Our work pioneered land-use machine learning methods for developing link-level emission inventories, utilizing hourly traffic profiles, including volume, speed, and fleet mix, obtained from the governmental intercity highway monitoring network in the "capital circles" of China. This research provides a platform to realize the near-real-time process of establishing high-resolution vehicle emission inventories for policy makers to engage in sophisticated traffic management.
Chenchao Zhan and Min Xie
Atmos. Chem. Phys., 22, 1351–1371,Short summary
The changes of land use and anthropogenic heat (AH) derived from urbanization can affect meteorology and in turn O3 evolution. In this study, we briefly describe the general features of O3 pollution in the Yangtze River Delta (YRD) based on in situ observational data. Then, the impacts of land use and anthropogenic heat on O3 via changing the meteorological factors and local circulations are investigated in this region using the WRF-Chem model.
Hélène Peiro, Sean Crowell, Andrew Schuh, David F. Baker, Chris O'Dell, Andrew R. Jacobson, Frédéric Chevallier, Junjie Liu, Annmarie Eldering, David Crisp, Feng Deng, Brad Weir, Sourish Basu, Matthew S. Johnson, Sajeev Philip, and Ian Baker
Atmos. Chem. Phys., 22, 1097–1130,Short summary
Satellite CO2 observations are constantly improved. We study an ensemble of different atmospheric models (inversions) from 2015 to 2018 using separate ground-based data or two versions of the OCO-2 satellite. Our study aims to determine if different satellite data corrections can yield different estimates of carbon cycle flux. A difference in the carbon budget between the two versions is found over tropical Africa, which seems to show the impact of corrections applied in satellite data.
Shelley van der Graaf, Enrico Dammers, Arjo Segers, Richard Kranenburg, Martijn Schaap, Mark W. Shephard, and Jan Willem Erisman
Atmos. Chem. Phys., 22, 951–972,Short summary
CrIS NH3 satellite observations are assimilated into the LOTOS-EUROS model using two different methods. In the first method the data are used to fit spatially varying NH3 emission time factors. In the second method a local ensemble transform Kalman filter is used. Compared to in situ observations, combining both methods led to the most significant improvements in the modeled concentrations and deposition, illustrating the usefulness of CrIS NH3 to improve the spatiotemporal distribution of NH3.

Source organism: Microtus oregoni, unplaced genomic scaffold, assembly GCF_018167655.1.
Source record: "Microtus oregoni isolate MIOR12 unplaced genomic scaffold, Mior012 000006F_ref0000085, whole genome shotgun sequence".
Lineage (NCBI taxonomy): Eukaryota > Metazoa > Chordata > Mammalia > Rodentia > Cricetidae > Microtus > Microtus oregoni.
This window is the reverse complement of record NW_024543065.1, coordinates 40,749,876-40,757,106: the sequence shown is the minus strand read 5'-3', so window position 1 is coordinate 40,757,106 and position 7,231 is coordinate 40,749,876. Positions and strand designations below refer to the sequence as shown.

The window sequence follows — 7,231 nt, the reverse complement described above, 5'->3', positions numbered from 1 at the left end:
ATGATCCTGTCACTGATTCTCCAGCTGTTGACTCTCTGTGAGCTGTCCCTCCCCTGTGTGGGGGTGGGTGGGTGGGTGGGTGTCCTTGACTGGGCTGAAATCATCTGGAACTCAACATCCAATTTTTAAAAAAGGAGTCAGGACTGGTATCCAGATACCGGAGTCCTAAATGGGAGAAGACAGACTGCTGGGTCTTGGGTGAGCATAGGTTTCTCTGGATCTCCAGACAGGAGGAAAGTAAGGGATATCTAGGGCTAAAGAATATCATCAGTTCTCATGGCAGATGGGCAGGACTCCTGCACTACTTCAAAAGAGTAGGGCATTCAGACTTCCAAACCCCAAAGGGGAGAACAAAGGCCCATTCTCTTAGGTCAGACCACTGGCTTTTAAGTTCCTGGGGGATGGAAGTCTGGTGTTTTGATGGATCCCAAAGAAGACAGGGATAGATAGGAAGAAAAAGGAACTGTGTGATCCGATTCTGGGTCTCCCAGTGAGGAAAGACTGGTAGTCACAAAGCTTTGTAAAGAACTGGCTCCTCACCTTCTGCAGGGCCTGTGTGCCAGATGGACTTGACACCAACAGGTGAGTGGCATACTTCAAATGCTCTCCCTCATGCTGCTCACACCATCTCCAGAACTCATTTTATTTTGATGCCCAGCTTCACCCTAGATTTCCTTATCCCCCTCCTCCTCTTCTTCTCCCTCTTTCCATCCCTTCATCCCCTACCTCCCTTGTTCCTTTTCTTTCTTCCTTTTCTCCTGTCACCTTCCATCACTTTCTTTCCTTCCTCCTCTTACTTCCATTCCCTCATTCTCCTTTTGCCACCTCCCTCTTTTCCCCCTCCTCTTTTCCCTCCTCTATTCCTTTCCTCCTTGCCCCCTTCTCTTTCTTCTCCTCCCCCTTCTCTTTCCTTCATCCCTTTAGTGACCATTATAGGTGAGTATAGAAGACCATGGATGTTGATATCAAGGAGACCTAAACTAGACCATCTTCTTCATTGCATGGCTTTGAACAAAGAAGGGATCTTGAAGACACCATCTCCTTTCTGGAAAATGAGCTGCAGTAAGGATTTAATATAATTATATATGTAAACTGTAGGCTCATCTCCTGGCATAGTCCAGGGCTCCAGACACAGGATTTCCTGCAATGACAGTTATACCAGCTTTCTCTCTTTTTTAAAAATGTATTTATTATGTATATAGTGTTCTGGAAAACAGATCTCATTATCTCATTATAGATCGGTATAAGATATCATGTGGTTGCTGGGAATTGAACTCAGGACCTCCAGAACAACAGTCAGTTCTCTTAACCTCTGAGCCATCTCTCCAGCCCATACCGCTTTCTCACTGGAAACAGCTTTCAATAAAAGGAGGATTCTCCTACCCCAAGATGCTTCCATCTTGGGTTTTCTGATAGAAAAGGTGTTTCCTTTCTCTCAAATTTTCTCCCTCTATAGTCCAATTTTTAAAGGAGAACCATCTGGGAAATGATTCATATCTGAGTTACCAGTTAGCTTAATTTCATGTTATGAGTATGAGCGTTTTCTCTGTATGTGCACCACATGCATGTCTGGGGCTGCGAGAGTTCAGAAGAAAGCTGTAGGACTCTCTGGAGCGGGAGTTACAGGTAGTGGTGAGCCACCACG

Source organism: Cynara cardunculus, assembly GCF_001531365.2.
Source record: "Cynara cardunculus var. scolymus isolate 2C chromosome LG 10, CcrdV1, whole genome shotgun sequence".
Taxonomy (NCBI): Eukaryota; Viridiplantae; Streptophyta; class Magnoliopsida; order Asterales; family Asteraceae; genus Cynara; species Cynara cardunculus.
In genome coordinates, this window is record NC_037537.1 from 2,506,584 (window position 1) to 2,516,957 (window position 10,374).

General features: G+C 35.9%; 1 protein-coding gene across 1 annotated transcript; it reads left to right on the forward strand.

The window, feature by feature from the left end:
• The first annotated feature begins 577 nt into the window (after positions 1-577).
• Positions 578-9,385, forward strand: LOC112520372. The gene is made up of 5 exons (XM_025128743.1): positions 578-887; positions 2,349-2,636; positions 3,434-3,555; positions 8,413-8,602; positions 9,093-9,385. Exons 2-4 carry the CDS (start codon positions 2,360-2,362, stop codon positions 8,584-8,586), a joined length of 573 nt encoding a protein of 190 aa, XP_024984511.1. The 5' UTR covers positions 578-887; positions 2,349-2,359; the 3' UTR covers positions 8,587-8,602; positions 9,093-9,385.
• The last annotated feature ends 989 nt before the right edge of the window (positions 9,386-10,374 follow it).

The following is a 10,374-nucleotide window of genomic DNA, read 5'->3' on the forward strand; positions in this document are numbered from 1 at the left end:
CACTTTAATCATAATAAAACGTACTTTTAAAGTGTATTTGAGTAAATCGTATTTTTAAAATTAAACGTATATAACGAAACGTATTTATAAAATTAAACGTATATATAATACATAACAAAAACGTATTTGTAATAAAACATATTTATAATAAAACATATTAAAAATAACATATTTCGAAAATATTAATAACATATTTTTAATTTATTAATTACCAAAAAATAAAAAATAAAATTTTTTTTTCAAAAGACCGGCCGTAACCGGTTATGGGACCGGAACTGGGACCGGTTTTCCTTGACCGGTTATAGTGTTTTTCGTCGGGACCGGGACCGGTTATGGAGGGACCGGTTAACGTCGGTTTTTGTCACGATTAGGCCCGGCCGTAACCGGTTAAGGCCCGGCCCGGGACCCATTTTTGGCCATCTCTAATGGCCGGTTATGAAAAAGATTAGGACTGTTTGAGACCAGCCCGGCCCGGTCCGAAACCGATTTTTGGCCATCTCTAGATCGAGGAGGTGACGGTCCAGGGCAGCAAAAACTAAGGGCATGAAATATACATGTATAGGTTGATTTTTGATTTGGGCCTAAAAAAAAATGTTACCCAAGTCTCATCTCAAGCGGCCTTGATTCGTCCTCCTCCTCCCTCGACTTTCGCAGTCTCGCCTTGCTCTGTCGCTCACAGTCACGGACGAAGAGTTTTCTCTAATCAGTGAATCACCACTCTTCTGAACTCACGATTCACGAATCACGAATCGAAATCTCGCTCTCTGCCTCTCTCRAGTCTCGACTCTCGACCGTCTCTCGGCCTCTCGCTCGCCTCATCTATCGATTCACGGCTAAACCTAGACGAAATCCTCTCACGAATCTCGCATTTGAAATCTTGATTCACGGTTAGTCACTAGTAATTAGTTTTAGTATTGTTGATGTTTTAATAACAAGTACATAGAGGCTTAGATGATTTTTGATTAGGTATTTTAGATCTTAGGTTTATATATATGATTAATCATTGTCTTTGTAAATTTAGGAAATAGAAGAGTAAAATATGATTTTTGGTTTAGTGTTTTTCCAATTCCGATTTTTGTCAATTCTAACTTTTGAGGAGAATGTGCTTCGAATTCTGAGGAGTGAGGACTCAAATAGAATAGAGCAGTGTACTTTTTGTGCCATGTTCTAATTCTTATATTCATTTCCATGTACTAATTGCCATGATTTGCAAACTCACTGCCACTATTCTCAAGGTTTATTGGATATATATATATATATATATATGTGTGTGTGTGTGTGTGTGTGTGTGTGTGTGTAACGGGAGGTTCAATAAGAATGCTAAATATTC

Abhinna K. Behera, Emmanuel D. Rivière, Sergey M. Khaykin, Virginie Marécal, Mélanie Ghysels, Jérémie Burgalat, and Gerhard Held
Atmos. Chem. Phys., 22, 881–901,Short summary
Deep convection overshooting the stratosphere's contribution to the global stratospheric water budget is still being quantified. We ran three different cloud-resolving simulations of an observed case of overshoots in Bauru during the TRO-Pico balloon campaign in the context of upscaling the impact of overshoots at a large scale. These simulations, which have been validated with balloon-borne and S-band radar measurements, shed light on the local-scale variability and composition of overshoots.
Jiachen Zhu, Amos P. K. Tai, and Steve Hung Lam Yim
Atmos. Chem. Phys., 22, 765–782,Short summary
This study assessed O3 damage to plant and the subsequent effects on meteorology and air quality in China, whereby O3, meteorology, and vegetation can co-evolve with each other. We provided comprehensive understanding about how O3–vegetation impacts adversely affect plant growth and crop production, and contribute to global warming and severe O3 air pollution in China. Our findings clearly pinpoint the need to consider the O3 damage effects in both air quality studies and climate change studies.
Youwen Sun, Hao Yin, Xiao Lu, Justus Notholt, Mathias Palm, Cheng Liu, Yuan Tian, and Bo Zheng
Atmos. Chem. Phys., 21, 18589–18608,Short summary
This study uses high-resolution nested-grid GEOS-Chem simulation, the eXtreme Gradient Boosting (XGBoost) machine learning method, and the exposure–response relationship to determine the drivers and evaluate the health risks of the unexpected surface O3 enhancements over the Sichuan Basin in 2020. These unexpected O3 enhancements were induced by meteorological anomalies and caused dramatically high health risks.